The two gold stocks I previously wrote about
are up as much as 167% in just three months

Impala plant Zimbabwe

If you followed me into the two gold stocks I wrote about back in April, you should be grinning from ear to ear.

Since then, Medusa Mining (MML on the Australian Securities Exchange) is up from the mid A$0.50s to A$0.765.

Medusa operates the Co-O mine on the island of Mindanao, in the Philippines. Its costs are thus predominantly in Philippine pesos and US dollars. Recent Australian dollar strength will not have crimped its margins.

On the contrary, with gold prices surging by about 10% since my original article, from $1,700 to more than $1,870 per ounce, I expect Medusa will be enjoying even wider profit margins now.

The stock was as high as A$0.90 per share earlier in the year, before the coronavirus swoon in the market in March and April. I don’t see why that level won’t be hit again, as the company and industry fundamentals are now even better.

Medusa’s shares are at A$0.765 now. If I am right about them reaching my A$0.90 target, there’s a further 18% upside.

I am up about 50% on my average entry price thus far. I am holding on for now.

The other very cheap gold mining stock I mentioned in the same column, Caledonia Mining (listed on the TSX, NYSE, and London Stock Exchange), which operates the Blanket Mine in Zimbabwe is up by even more. It was trading on just 2.5x earnings back then.

I hold some shares for a client account I manage. That position is up from US$9.08 to US$24.09, per share or…

A stunning 167% gain in just a few months

It’s time I lock in some of this gain. Nothing goes up in a straight line. After a 12% pop in Caledonia’s shares on Wednesday alone, I would not be surprised to see a pull-back.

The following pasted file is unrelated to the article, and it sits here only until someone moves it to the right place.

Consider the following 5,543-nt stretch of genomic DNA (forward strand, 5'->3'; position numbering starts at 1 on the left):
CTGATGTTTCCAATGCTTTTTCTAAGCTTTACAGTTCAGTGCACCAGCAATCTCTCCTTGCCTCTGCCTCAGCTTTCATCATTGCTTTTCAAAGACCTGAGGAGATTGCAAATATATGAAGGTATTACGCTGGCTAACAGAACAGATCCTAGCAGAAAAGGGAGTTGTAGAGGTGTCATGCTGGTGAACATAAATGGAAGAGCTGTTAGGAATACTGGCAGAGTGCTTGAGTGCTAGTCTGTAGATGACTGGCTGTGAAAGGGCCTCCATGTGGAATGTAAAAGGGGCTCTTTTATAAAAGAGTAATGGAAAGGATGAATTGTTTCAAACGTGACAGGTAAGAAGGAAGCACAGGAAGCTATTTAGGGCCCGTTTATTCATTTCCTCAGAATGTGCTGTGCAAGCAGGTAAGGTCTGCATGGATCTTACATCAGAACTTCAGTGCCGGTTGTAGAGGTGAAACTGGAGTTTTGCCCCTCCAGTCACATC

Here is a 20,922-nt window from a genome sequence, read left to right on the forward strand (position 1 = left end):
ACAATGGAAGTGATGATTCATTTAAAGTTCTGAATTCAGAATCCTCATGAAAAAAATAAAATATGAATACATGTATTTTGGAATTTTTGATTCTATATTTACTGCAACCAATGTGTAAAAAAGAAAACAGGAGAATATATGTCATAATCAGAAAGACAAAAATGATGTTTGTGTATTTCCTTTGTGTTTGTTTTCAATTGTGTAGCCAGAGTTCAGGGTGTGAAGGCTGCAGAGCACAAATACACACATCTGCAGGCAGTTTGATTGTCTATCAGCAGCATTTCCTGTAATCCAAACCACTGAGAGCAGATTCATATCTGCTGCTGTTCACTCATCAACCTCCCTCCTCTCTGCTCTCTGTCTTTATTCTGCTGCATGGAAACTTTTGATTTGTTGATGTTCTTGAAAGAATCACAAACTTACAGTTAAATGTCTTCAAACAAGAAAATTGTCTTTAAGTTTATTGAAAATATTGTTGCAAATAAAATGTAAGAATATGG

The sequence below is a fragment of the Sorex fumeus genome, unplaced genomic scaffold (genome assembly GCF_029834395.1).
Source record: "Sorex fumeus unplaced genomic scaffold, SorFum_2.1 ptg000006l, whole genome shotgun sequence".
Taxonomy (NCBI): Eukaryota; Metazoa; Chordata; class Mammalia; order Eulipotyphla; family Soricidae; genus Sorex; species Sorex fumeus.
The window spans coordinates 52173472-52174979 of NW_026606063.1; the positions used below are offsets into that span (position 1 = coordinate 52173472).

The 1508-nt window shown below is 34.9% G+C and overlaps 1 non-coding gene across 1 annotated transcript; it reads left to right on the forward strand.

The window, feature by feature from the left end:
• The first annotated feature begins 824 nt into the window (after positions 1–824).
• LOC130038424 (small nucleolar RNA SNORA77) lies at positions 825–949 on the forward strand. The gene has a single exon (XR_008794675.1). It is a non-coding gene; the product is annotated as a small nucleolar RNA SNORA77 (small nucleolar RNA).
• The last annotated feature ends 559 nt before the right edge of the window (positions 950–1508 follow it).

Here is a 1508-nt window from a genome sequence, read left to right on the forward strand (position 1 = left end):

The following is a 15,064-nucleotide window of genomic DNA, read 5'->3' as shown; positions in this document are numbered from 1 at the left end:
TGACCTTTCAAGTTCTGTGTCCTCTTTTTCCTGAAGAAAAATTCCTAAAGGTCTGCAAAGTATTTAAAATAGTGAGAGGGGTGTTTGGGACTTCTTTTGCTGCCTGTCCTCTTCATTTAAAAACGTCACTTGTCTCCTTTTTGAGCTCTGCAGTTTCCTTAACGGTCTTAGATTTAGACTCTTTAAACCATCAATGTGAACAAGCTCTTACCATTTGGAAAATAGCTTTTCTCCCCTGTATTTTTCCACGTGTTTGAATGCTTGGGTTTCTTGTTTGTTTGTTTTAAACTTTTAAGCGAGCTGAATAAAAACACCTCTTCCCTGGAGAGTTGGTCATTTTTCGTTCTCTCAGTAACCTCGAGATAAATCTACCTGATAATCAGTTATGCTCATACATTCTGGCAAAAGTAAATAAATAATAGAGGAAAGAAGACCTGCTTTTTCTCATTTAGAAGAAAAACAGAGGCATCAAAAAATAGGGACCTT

I mention this in case you bought shares alongside me and want to take some profits, too.

Gold itself is surging and is now closing in on the all-time high price of $1,917 which it hit only briefly back in August 2011.

With the unprecedented amount of money the Federal Reserve has pumped into the financial system since the March market panic, adding trillions of dollars to its balance sheet, the US dollar has been losing value quickly of late.

People appear to be buying gold and other precious metals to hedge against the decline in the dollar. At the same time, supplies of gold from the world’s mines remains tight, affected by the on-going impact of the Covid-19 pandemic in some key producing countries.

Gold spot-usd chart

I have no way of knowing how high gold will go. While I would not be surprised to see a pull-back, I think $1,800 is now a key level of support. Should gold break through the $1,900 resistance level and go on to hit all-time highs, then it could be blue skies ahead.

But I’m a value guy. Any time a stock is up 167% and the P/E multiple has gone from 2.5x to 6.7x (in the case of Caledonian), it’s time to scrape some winnings off the table.

Caledonian is still not expensive. But it operates in a difficult jurisdiction and should trade at a considerable discount to industry peers.

While on the subject of Zimbabwe, I note with dismay that the country’s economy appears to have entered a fresh downward spiral, amid uncertainty surrounding the parallel exchange rate.  

Hyperinflation has again reared its ugly head. But the government would appear to be in denial. In crisis however, there is opportunity…